Perera FP, Poirier MC, Yuspa SH, Nakayama J, Jaretzki A, Curnen MM, Knowles DM, and Weinstein IB. A pilot project in molecular cancer epidemiology. Carcinogenesis 3 1405-1410 1982
Perera FP and Weinstein IB. Molecular epidemiology and carcinogen DNA adduct detection: New approaches to studies of human cancer causation. Journal of Chronic Diseases 35 581-600 1982
Perera F, Hemminki K, Grzybowska E, Motykiewicz G, Michalska J, Santella R, Young TL, Dickey C, Brandt Rauf P, DeVivo I, Blaner W, Tsai W Y, Chorazy M. Molecular and genetic damage from environmental pollution in Poland. Nature 360 256-258 1992
Crawford FG, Mayer J, Santella RM, Cooper TB, Ottman R, Tsai WY, Simon-Cereijido G, Wang M, Tang D, Perera FP. Biomarkers of environmental tobacco smoke in preschool children and their mothers.
Journal of the National Cancer Institute 86 1398-1402 1994
Perera FP, Whyatt RM, Jedrychowski W, Rauh V, Manchester D, Santella RM, Ottman R. Recent developments in molecular epidemiology. American Journal of Epidemiology 147 309-314 1998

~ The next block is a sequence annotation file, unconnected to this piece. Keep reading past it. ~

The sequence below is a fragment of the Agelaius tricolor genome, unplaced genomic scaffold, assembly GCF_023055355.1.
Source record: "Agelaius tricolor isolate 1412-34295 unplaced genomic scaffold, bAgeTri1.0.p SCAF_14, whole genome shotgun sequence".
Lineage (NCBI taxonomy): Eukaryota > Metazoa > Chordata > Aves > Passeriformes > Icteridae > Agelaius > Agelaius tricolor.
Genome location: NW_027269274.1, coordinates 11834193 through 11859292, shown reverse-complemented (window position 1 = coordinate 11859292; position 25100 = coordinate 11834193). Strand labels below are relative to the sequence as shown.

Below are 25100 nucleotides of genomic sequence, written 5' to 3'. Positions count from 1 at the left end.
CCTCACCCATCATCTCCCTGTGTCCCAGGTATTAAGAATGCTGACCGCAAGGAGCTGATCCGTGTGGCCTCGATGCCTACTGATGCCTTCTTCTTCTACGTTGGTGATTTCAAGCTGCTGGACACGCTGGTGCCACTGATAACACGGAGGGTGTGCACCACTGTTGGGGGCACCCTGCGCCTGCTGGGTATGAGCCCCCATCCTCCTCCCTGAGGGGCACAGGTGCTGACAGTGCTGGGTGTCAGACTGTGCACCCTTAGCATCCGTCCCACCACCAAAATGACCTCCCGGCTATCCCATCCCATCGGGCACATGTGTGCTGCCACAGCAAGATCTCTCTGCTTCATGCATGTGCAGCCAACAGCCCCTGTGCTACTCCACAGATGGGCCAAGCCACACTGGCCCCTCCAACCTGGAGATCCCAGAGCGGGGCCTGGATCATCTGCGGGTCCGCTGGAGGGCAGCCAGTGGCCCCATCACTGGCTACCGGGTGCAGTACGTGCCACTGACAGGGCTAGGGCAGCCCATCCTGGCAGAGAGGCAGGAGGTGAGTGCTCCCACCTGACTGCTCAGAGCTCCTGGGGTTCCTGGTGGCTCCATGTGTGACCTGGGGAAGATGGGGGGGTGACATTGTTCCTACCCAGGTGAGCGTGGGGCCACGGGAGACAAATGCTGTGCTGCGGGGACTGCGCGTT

Tang D, Phillips DH, Stampfer M, Mooney LA, Hsu Y, Cho S, Ma J, Cole KJ, She MN, Perera FP. Association
between carcinogen-DNA adducts in white blood cells and subsequent risk of lung cancer in the physicians
health study. Cancer Research 61 6708-6712 2001
Perera FP, Rauh V, Tsai W-Y, Kinney P, Camann D, Barr D, Bernert T, Garfinkel R, Tu Y-H, Diaz D, Dietrich J, and Whyatt RM. Effects of transplacental exposure to environmental pollutants on birth outcomes in a multi-ethnic population. Environmental Health Perspectives 111 201-205 2003
Miller RL, Garfinkel R, Horton M, Camann D, Perera FP, Whyatt RM, Kinney PL. Polycyclic aromatic hydrocarbons, environmental tobacco smoke, and respiratory symptoms in an inner-city birth cohort. Chest 126 1071-1078 2004
Bocskay KA, Orjuela MA, Tang D, Xinhua L, Warburton DP, Perera FP. Chromosomal aberrations in cord blood are associated with prenatal exposure to carcinogenic polycyclyic aromatic hydrocarbons. Cancer Epidemiology of Biomarkers and Prevention 14 506-511 2005
Perera FP, Tang D, Whyatt R, Lederman SA, Jedrychowski W. DNA Damage from Polycyclic aromatic hydrocarbons measured by benzo[a]pyrene-DNA adducts in mothers and newborns from Northern Manhattan, the World Trade Center area, Poland, and China. Cancer Epidemiology of Biomarkers and Prevention 14 709-714 2005